In 2018, Mr. Grewal became the country’s first Sikh state attorney general when Democratic Gov. Phil Murphy elevated him from Bergen County prosecutor, a role to which he was nominated by former Republican Gov. Chris Christie. As attorney general, he implemented new use-of-force policies for New Jersey’s 37,000 police officers and intervened in a case to preserve deportation protections for immigrants enrolled in the Deferred Action for Childhood Arrivals program, which a federal judge invalidated in July.
He also oversaw the state’s securities regulators but didn’t directly work on their cases. Just after Mr. Grewal left state government to work for the SEC, New Jersey became the first state to order BlockFi Inc., a well-known cryptocurrency company, to stop offering unregulated interest-bearing accounts for crypto deposits. The state said BlockFi failed to treat the product as a security, which would have required registration with the state.
BlockFi has said the accounts are legal and continue to be allowed in New Jersey while the company discusses the matter with the state.
Working in New Jersey’s political system was grueling, Mr. Grewal said, and he was considering his future when a top adviser to SEC Chairman Gary Gensler contacted him in May. The agency needed a new enforcement director when Mr. Gensler’s first choice for the job resigned after a judge questioned her conduct in a lawsuit involving Exxon Mobil Corp.
“‘Maybe when you see people like me in this position, a law firm is more attentive to diversity issues and it’s OK. Because when I was there, I felt like it wasn’t OK to look like me.’”
Several progressive economic-policy groups cheered Mr. Grewal’s hire, having criticized Mr. Gensler’s first choice for director because her experience mostly involved representing businesses in legal battles. Other experts say Mr. Grewal’s lack of experience in the private sector could make him too prone to punish misconduct as intentional when it really stemmed from mistakes or negligence.
“That is where you see pro-regulatory and pro-prosecutorial attitudes sweeping too broadly, and that affects the efficiencies of the market,” said Andrew Vollmer, a former SEC deputy general counsel now affiliated with the Mercatus Center at George Mason University. “The big concern about Grewal is he has a prosecutor’s mentality.”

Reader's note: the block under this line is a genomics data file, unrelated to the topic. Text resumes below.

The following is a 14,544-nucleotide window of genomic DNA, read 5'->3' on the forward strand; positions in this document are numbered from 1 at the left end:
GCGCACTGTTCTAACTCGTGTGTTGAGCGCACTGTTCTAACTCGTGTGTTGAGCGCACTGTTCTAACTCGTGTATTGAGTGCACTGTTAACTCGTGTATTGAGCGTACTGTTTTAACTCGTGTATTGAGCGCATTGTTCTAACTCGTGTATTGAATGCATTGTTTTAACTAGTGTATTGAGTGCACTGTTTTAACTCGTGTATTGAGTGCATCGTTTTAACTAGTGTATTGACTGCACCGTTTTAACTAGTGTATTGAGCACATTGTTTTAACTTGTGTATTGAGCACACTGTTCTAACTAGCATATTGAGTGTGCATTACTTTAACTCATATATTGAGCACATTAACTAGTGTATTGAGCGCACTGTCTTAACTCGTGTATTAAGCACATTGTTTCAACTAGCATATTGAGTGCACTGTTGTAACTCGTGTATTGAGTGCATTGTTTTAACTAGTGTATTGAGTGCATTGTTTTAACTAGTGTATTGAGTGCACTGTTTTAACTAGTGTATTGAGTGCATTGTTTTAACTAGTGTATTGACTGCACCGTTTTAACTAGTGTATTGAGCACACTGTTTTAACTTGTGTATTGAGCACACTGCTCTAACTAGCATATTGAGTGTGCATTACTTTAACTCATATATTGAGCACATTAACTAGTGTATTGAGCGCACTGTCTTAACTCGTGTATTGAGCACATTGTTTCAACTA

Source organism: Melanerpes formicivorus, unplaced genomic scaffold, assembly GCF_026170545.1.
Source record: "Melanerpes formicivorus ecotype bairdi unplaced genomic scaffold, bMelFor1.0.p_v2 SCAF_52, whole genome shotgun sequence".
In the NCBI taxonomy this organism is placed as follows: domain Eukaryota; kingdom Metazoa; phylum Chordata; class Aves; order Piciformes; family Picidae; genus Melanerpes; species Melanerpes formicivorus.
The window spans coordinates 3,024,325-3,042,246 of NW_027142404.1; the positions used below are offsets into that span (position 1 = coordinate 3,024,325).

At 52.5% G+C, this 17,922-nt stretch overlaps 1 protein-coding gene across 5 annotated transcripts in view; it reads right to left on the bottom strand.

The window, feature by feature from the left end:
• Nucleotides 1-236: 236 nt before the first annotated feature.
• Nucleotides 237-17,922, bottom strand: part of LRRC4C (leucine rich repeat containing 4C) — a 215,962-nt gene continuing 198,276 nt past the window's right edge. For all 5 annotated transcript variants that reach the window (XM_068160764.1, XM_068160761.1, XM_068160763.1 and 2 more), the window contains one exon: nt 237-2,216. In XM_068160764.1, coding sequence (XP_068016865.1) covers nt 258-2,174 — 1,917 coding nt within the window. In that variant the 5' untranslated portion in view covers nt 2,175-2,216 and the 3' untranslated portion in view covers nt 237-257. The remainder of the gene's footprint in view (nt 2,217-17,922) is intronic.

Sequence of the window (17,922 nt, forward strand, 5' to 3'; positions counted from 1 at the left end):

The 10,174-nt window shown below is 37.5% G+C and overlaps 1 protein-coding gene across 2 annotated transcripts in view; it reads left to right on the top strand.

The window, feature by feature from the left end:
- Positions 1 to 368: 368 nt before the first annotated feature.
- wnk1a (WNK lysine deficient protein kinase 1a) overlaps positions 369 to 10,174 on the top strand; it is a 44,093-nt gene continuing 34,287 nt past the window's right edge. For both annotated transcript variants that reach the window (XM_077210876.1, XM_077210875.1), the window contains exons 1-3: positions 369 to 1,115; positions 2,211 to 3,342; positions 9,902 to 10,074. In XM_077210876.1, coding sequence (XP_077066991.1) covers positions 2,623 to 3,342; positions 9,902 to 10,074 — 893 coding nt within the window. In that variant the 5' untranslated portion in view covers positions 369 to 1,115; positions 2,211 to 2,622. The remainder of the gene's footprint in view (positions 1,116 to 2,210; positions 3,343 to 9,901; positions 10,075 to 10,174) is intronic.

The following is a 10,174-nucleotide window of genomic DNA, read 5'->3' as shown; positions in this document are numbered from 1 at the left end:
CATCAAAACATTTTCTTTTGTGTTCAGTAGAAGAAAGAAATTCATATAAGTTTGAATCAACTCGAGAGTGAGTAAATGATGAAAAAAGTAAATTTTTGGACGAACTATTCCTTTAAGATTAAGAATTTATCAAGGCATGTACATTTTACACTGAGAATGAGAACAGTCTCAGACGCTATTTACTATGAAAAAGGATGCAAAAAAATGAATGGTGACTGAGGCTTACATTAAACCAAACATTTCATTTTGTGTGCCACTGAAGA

Since joining the SEC, Mr. Grewal has given several speeches talking tough about the future of enforcement, including that penalties might have to go up if firms or individuals are repeating bad acts that the SEC has regularly punished.
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Speaking to the New York City Bar Association last month, Mr. Grewal said some Americans have grown cynical about how business and government agencies interact, partly due to “the perception that we, the regulators, are failing to hold them appropriately accountable, or worse still, the belief by some that there are two sets of rules.”
Tougher sanctions might help combat that view, he said. The SEC will seek to require some defendants to admit to wrongdoing when they settle, a tactic the agency tried during the Obama administration but used infrequently because admissions can hurt companies in related private litigation. (SEC defendants customarily settle cases without admitting or denying the agency’s claims.)
Mr. Grewal said he won’t be a spokesman for the big social and political issues he confronted as attorney general. But “as a visible minority,” he can still have an impact on how American corporations and big law firms practice inclusion.
“Maybe when you see people like me in this position, a law firm is more attentive to diversity issues and it’s OK,” he said. “Because when I was there, I felt like it wasn’t OK to look like me.”